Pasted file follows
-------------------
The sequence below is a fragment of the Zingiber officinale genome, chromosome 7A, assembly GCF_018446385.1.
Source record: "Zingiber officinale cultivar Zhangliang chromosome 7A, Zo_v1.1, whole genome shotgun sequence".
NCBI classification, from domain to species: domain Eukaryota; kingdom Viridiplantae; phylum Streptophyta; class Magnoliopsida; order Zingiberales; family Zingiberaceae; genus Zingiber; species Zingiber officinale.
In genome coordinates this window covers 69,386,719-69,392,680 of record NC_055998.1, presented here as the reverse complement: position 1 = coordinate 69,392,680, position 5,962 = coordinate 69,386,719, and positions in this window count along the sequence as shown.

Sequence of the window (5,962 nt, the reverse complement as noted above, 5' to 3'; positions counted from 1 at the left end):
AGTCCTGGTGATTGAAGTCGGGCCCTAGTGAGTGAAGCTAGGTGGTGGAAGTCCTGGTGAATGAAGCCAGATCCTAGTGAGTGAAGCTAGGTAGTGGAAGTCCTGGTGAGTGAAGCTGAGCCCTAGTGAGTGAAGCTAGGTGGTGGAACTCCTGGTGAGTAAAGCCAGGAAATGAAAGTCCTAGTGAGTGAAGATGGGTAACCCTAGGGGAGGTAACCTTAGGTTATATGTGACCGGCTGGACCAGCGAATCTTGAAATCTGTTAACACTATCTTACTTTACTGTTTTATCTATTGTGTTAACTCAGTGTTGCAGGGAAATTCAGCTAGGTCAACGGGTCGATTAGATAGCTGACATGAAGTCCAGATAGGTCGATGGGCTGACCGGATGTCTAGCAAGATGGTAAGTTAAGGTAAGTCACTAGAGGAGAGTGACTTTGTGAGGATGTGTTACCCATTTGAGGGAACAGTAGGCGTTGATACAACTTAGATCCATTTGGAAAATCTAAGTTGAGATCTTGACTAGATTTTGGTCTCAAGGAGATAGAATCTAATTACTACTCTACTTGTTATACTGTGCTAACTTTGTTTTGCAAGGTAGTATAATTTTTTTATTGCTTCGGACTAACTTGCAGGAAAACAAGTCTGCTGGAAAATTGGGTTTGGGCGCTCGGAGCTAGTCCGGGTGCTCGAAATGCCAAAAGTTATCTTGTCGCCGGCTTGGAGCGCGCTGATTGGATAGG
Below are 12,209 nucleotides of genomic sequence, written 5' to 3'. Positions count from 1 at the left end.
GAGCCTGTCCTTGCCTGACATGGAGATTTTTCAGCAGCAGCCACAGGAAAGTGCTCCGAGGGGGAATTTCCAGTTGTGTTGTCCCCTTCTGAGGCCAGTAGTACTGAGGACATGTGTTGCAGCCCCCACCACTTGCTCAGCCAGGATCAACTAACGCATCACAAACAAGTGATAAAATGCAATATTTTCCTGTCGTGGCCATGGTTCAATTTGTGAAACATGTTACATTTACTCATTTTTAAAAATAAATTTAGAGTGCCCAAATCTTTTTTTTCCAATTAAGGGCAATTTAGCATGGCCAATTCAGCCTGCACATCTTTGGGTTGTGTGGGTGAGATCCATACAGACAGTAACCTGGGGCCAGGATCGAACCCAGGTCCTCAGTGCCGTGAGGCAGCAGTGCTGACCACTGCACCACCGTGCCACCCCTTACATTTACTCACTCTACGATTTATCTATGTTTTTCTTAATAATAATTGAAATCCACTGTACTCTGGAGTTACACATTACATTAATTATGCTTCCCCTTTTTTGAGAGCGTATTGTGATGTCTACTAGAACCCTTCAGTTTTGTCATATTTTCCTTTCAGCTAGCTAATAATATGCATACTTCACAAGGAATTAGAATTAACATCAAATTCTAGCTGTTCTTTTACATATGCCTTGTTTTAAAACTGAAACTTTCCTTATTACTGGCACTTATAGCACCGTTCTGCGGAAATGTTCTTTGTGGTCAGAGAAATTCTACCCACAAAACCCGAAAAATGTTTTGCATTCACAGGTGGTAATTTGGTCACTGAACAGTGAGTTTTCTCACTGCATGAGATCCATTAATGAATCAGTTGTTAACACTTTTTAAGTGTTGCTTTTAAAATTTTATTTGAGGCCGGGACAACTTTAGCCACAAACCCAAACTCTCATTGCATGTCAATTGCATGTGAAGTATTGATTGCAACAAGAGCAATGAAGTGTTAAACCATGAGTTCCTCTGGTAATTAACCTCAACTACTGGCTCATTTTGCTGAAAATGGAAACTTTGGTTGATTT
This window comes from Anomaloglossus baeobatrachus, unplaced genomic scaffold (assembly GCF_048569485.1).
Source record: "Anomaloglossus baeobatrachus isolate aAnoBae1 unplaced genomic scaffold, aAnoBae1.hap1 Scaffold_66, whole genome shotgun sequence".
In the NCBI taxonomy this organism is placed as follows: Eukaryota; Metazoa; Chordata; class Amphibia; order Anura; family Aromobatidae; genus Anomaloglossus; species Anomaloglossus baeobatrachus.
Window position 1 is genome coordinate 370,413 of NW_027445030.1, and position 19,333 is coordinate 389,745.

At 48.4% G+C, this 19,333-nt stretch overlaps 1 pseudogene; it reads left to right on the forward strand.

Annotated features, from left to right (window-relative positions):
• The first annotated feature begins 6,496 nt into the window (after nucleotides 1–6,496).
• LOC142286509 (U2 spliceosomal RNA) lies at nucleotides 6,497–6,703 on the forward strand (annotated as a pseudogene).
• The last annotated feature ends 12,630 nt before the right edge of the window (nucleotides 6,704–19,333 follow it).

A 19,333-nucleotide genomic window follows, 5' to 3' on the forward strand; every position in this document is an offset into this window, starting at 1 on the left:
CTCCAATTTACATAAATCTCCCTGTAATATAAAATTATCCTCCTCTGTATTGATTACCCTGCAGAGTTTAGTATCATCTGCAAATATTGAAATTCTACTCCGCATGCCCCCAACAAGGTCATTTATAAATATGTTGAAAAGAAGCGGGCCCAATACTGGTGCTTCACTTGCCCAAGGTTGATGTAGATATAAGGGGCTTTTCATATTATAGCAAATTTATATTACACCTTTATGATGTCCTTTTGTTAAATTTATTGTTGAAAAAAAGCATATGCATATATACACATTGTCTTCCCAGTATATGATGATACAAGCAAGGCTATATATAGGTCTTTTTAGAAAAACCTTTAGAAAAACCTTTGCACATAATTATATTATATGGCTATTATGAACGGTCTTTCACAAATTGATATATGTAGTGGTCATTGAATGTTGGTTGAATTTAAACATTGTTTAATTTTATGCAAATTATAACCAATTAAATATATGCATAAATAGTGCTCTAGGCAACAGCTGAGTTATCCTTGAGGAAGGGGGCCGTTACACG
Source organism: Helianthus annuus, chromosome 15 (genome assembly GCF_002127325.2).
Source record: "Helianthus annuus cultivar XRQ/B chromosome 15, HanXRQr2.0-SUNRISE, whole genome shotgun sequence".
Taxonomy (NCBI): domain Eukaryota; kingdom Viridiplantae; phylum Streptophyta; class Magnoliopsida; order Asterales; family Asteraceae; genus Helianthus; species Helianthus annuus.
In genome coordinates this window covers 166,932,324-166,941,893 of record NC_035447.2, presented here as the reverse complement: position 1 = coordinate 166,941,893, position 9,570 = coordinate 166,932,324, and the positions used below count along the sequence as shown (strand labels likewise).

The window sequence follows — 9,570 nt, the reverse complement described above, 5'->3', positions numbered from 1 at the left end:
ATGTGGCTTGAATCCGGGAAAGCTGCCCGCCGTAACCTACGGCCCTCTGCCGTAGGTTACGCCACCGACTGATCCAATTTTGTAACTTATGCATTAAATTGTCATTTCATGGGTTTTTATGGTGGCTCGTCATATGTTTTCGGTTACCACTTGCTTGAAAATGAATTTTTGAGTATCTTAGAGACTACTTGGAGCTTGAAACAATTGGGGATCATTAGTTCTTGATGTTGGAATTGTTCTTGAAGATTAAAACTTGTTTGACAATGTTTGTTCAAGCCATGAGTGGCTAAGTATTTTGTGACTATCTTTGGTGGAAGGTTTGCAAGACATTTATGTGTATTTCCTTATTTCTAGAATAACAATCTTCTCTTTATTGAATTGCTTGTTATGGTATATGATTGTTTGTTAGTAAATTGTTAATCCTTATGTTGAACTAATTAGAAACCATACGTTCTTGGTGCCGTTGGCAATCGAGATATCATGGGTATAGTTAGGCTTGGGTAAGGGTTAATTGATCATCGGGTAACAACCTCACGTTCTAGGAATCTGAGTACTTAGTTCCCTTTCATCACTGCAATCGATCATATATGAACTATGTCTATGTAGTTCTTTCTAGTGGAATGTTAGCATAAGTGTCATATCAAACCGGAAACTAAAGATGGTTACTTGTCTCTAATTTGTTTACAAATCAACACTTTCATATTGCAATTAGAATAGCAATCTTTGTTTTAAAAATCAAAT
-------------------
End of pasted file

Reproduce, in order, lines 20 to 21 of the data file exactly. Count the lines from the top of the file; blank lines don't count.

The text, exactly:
Source organism: Helianthus annuus, chromosome 15 (genome assembly GCF_002127325.2).
Source record: "Helianthus annuus cultivar XRQ/B chromosome 15, HanXRQr2.0-SUNRISE, whole genome shotgun sequence".